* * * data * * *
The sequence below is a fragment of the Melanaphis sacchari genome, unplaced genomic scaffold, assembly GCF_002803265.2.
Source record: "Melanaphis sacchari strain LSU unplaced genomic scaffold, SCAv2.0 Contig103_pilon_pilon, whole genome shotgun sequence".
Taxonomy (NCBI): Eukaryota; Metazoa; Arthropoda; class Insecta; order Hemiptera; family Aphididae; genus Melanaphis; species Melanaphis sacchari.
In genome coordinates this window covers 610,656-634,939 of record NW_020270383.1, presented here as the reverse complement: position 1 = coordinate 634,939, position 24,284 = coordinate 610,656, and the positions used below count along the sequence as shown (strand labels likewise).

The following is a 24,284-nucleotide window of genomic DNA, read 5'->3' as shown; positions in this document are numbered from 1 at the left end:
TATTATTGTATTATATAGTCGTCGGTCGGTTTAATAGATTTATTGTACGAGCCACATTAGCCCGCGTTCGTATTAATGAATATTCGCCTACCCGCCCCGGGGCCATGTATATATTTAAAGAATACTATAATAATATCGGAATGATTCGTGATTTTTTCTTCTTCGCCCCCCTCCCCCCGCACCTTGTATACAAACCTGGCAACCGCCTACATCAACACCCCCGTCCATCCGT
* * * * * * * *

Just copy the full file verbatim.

The sequence below is a fragment of the Melanaphis sacchari genome, unplaced genomic scaffold, assembly GCF_002803265.2.
Source record: "Melanaphis sacchari strain LSU unplaced genomic scaffold, SCAv2.0 Contig103_pilon_pilon, whole genome shotgun sequence".
Taxonomy (NCBI): Eukaryota; Metazoa; Arthropoda; class Insecta; order Hemiptera; family Aphididae; genus Melanaphis; species Melanaphis sacchari.
In genome coordinates this window covers 610,656-634,939 of record NW_020270383.1, presented here as the reverse complement: position 1 = coordinate 634,939, position 24,284 = coordinate 610,656, and the positions used below count along the sequence as shown (strand labels likewise).

The following is a 24,284-nucleotide window of genomic DNA, read 5'->3' as shown; positions in this document are numbered from 1 at the left end:
TATTATTGTATTATATAGTCGTCGGTCGGTTTAATAGATTTATTGTACGAGCCACATTAGCCCGCGTTCGTATTAATGAATATTCGCCTACCCGCCCCGGGGCCATGTATATATTTAAAGAATACTATAATAATATCGGAATGATTCGTGATTTTTTCTTCTTCGCCCCCCTCCCCCCGCACCTTGTATACAAACCTGGCAACCGCCTACATCAACACCCCCGTCCATCCGT